26 Jul What to Expect During a Blood Exam
Having your blood drawn for a diagnostic or screening exam isn’t anyone’s favorite way to spend part of the day. If this will be your first time, you may feel anxious about what to expect. Medical procedures involving needles are a well-known fear to many, for some, an actual phobia, called trypanophobia. However, the procedure itself is painless when performed by a skilled phlebotomist (healthcare professionals specially trained to draw blood). As is often the case, the dread felt leading up to the procedure is far worse that the procedure itself.
A common problem with the fear of needles is that there are many times when a blood draw will be necessary. Blood draws are an effective way to regularly check your overall health and prevent or diagnose potential complications. It can also determine if you are a candidate for surgery.
Prepping for the Test
To help the test go smoother mentally and physically, learn the steps of a blood draw. If you take the time to understand why and how a procedure takes place, you won’t be caught off-guard. A blood draw, also called venipuncture, is a simple procedure usually performed by a nurse or phlebotomist. The site where they will attempt to draw your blood ‒ at the inside of the elbow or wrist ‒ will first be cleaned. Then, a tourniquet will be applied around your upper arm to maximize blood in the targeted vein. Finally, a needle will be gently pushed into your vein to collect a blood sample. If you know your veins are hard to find, make sure you stay hydrated ‒ it makes the veins easier to locate, which means less sticking for you.
You should also know that some tests may require fasting for a correct diagnosis. Although uncomfortable, this is crucial in testing for diabetes, anaemia, high cholesterol and liver disease. When you eat food or drink alcohol, the food and liquid gets broken down in your stomach and absorbed into the bloodstream, affecting the levels of certain substances in the blood.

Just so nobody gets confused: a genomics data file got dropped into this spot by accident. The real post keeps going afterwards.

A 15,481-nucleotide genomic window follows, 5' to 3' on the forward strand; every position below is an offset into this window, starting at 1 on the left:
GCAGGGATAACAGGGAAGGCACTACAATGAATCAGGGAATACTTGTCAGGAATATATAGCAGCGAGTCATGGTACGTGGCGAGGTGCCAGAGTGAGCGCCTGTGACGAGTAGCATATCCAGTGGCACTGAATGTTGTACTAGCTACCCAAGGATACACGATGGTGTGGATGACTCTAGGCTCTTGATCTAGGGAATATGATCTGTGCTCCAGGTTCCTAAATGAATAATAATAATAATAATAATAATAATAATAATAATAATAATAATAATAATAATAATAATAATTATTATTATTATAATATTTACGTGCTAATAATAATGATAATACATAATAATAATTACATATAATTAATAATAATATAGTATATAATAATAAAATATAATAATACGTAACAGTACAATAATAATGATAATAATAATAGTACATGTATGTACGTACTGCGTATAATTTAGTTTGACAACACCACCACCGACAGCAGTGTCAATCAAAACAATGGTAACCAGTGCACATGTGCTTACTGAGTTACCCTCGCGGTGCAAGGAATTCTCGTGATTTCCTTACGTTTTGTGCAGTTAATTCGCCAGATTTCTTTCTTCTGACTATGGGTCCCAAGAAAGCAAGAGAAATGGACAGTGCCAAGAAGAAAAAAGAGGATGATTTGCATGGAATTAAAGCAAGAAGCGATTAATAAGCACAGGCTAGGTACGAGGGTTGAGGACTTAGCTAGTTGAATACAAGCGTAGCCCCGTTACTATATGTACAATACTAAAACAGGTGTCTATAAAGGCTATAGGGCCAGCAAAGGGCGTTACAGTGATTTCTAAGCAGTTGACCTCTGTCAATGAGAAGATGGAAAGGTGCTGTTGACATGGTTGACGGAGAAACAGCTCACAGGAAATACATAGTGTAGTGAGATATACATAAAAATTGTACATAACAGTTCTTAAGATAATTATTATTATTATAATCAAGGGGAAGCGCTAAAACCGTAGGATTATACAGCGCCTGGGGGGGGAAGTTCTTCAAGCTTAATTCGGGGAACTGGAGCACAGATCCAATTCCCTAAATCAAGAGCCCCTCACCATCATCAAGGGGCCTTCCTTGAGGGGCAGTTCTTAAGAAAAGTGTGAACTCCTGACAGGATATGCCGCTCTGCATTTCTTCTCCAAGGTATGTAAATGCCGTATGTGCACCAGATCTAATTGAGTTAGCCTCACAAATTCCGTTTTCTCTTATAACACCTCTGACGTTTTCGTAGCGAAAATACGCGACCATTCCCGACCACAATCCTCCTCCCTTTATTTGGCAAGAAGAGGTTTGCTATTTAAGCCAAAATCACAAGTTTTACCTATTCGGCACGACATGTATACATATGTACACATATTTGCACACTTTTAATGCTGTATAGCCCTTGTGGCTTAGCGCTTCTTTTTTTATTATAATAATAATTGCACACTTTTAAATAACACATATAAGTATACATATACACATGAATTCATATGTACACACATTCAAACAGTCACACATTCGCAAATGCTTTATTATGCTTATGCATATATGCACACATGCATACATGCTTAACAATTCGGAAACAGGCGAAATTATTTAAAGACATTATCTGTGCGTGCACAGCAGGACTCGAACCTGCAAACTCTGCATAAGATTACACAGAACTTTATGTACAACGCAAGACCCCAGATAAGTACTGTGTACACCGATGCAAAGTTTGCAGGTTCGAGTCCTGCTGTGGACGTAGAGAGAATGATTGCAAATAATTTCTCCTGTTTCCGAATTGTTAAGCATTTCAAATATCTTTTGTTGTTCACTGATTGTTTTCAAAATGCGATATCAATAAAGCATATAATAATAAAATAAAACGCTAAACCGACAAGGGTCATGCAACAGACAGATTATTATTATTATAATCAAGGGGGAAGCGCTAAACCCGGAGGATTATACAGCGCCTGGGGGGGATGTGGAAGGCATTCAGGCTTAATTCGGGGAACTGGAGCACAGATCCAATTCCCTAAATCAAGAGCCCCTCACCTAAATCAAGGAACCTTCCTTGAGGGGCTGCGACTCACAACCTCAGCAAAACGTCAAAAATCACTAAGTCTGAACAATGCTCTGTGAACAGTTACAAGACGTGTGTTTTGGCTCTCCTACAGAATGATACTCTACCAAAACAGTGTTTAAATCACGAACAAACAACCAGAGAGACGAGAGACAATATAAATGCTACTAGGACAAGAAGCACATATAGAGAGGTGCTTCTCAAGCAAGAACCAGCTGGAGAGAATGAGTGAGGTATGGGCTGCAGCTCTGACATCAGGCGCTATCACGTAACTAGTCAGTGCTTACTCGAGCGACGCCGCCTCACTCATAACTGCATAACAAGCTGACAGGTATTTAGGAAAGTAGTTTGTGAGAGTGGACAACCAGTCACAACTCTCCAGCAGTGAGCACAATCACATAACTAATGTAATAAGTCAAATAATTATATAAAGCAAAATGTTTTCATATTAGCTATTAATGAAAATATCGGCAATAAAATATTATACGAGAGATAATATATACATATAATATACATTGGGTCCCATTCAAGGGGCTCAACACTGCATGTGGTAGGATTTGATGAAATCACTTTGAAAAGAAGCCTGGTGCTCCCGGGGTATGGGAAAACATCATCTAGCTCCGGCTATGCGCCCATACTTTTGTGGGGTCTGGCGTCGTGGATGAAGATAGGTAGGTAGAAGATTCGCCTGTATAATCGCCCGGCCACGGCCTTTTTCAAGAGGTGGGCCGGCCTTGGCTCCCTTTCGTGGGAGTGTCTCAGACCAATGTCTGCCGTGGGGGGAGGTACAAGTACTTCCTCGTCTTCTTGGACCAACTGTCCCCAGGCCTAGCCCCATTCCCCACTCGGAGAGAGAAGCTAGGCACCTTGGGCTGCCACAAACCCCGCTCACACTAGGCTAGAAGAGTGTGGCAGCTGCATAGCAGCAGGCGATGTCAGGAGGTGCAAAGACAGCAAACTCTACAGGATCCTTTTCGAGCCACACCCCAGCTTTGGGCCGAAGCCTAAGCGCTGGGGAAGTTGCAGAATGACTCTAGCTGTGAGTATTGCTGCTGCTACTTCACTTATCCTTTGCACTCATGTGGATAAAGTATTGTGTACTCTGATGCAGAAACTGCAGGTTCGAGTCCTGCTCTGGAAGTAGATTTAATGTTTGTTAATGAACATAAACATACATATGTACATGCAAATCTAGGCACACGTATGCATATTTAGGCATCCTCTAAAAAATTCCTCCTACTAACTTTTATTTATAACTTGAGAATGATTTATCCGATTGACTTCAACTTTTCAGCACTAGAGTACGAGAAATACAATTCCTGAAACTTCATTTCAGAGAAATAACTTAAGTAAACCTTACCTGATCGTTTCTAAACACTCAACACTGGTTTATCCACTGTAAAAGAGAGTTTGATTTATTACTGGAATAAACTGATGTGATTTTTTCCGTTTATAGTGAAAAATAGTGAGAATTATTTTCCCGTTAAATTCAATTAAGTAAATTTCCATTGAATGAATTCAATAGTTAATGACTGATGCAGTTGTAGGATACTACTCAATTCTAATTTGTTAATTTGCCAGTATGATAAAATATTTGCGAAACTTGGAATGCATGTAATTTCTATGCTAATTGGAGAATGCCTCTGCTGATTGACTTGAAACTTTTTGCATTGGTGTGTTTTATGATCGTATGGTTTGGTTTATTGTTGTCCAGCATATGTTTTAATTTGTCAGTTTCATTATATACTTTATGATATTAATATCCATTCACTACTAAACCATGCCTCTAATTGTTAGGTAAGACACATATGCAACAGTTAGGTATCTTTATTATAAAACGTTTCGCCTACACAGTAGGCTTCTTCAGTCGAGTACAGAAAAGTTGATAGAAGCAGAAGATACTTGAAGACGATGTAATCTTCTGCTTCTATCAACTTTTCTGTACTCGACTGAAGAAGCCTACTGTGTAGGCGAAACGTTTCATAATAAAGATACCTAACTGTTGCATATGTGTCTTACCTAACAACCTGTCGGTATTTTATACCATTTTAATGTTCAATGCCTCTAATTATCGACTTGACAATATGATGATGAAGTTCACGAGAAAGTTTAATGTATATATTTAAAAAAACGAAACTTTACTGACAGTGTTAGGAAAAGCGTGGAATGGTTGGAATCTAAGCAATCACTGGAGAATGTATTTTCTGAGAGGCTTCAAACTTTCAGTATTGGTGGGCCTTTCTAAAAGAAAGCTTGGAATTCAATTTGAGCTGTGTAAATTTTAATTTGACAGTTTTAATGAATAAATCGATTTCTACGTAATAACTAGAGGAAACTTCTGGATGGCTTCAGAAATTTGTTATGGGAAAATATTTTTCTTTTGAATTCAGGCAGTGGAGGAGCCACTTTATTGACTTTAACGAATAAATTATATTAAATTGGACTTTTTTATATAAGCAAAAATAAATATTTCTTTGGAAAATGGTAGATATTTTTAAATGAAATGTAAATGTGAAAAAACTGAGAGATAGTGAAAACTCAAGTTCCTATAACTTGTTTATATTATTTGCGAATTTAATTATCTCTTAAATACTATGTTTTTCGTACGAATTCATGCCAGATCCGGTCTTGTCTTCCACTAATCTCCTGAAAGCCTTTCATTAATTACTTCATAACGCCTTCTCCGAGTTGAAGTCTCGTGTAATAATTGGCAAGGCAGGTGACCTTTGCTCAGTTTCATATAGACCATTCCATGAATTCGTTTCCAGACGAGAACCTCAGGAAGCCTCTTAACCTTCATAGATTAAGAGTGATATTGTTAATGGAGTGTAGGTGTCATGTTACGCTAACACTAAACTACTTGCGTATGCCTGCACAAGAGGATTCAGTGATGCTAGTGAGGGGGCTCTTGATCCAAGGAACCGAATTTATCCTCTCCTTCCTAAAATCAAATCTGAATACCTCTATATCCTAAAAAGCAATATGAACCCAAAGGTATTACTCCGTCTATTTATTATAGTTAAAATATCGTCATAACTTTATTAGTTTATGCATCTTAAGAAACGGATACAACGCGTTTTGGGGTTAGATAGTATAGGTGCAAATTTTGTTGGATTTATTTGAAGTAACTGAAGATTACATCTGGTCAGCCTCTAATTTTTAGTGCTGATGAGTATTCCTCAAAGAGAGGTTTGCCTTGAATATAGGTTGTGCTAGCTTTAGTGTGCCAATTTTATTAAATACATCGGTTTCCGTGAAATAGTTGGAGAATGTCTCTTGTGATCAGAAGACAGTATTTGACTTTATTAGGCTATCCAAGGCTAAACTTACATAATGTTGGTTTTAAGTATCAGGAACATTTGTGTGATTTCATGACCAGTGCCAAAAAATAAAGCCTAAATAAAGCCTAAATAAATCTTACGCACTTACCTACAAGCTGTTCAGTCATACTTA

Often overlooked, fasting also includes forgoing alcohol, coffee and even chewing gum. Smoking is also typically forbidden, but because it leads to catastrophic diseases, we advise you to get the necessary treatment to quit for good, rather than just a 12-hour period. You should also avoid exercising, as it can speed up digestion. If fasting is required, continue taking prescribed medications, unless told otherwise by your doctor. If you are pregnant, fasting is safe, however you can contact your physician for personalized advice.
During the Test
Despite our determination, mental preparation can go out the window when we come face-to-face with our fears. Instead of giving in to anxiety, try these tips for blood test anxiety or difficult blood draws:
- Breathe ‒ Apprehensive of the needle being inserted, many people hold their breath. While understandable, in doing so you are increasing your chance of fainting. Breathing at a normal rate will help you stay calm so that you can communicate with the person performing the draw.
- Talk to the nurse ‒ While the nurse or phlebotomist is primarily focused on drawing your blood, they should be equally attentive to you. Communicating with them will not only help them determine how to assist you in getting through the process, but allow you to concentrate on the conversation, instead of the needle.
- Don’t look ‒ For some, just the sight of blood or a needle can be too much. Look away during the procedure. Watch TV if it’s available in the draw room, or bring earphones and listen to music to distract you.
- Request a different nurse ‒ Never be afraid to ask for a different nurse after two or more unsuccessful blood draw attempts. New people need to be trained, but not at your expense. It is within your rights to ask for someone with more experience.
- Ask for a smaller needle ‒ Depending on the equipment available to your doctor, you can request a smaller needle. ‘Butterfly’ needles are often used for smaller veins, and tend to be a little more comfortable when inserted.
- Sit still ‒ Staying still while someone is trying to put a needle in you seems obvious, but humans do a lot of things to make themselves more comfortable in a tense situation. Although it may take a good amount of self-restraint, staying still will reduce the amount of times you have to be poked to achieve a successful draw.
- Numbing medication ‒ If it is available, and you find blood draws painful, you can ask for a numbing agent. A medication will be rubbed directly onto the draw site, and will quickly wear off afterward.
After the Test
Upon completing the draw, revel in the feeling of your anxiety washing away. All that is left to do is wait. While some blood test results can come back the same day, others can take from several days to weeks. Be patient, and trust that your doctor will deliver you the results upon their arrival. If your test results are urgent for a sudden healthcare decision, your doctor may inform the lab that they are emergent, or STAT, for a faster response. If you do feel a standard test has taken longer than what was estimated, you can always call your doctor to request an update.
Ready to face your fears head on? Choose Medical Arts Laboratory. As a full service independent clinical reference lab, we offer an extensive test menu at competitive prices, and are CLIA, AHCA, and AAB certified . If you want a trusted hematologist with over 20 years of experience serving the local community, contact us or walk in today.